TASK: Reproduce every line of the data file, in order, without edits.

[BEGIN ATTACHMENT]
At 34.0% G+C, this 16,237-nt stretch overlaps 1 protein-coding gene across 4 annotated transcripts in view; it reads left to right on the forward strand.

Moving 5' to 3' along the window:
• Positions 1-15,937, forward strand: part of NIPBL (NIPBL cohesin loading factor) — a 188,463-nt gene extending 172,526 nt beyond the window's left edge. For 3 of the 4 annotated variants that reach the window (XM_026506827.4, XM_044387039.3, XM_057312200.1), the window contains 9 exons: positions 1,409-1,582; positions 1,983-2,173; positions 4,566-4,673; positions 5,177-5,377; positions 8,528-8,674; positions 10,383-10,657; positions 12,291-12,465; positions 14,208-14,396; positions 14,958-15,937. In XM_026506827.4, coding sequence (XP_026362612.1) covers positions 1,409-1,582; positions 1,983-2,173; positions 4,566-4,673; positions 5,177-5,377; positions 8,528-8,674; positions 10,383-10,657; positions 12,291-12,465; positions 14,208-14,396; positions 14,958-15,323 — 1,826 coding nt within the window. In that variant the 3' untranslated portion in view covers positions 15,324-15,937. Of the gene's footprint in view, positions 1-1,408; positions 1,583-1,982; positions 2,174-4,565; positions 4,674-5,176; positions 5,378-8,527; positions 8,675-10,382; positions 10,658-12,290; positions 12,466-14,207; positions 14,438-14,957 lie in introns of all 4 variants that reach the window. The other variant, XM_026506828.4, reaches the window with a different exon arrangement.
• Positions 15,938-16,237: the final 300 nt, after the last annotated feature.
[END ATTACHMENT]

At 34.0% G+C, this 16,237-nt stretch overlaps 1 protein-coding gene across 4 annotated transcripts in view; it reads left to right on the forward strand.

Moving 5' to 3' along the window:
• Positions 1-15,937, forward strand: part of NIPBL (NIPBL cohesin loading factor) — a 188,463-nt gene extending 172,526 nt beyond the window's left edge. For 3 of the 4 annotated variants that reach the window (XM_026506827.4, XM_044387039.3, XM_057312200.1), the window contains 9 exons: positions 1,409-1,582; positions 1,983-2,173; positions 4,566-4,673; positions 5,177-5,377; positions 8,528-8,674; positions 10,383-10,657; positions 12,291-12,465; positions 14,208-14,396; positions 14,958-15,937. In XM_026506827.4, coding sequence (XP_026362612.1) covers positions 1,409-1,582; positions 1,983-2,173; positions 4,566-4,673; positions 5,177-5,377; positions 8,528-8,674; positions 10,383-10,657; positions 12,291-12,465; positions 14,208-14,396; positions 14,958-15,323 — 1,826 coding nt within the window. In that variant the 3' untranslated portion in view covers positions 15,324-15,937. Of the gene's footprint in view, positions 1-1,408; positions 1,583-1,982; positions 2,174-4,565; positions 4,674-5,176; positions 5,378-8,527; positions 8,675-10,382; positions 10,658-12,290; positions 12,466-14,207; positions 14,438-14,957 lie in introns of all 4 variants that reach the window. The other variant, XM_026506828.4, reaches the window with a different exon arrangement.
• Positions 15,938-16,237: the final 300 nt, after the last annotated feature.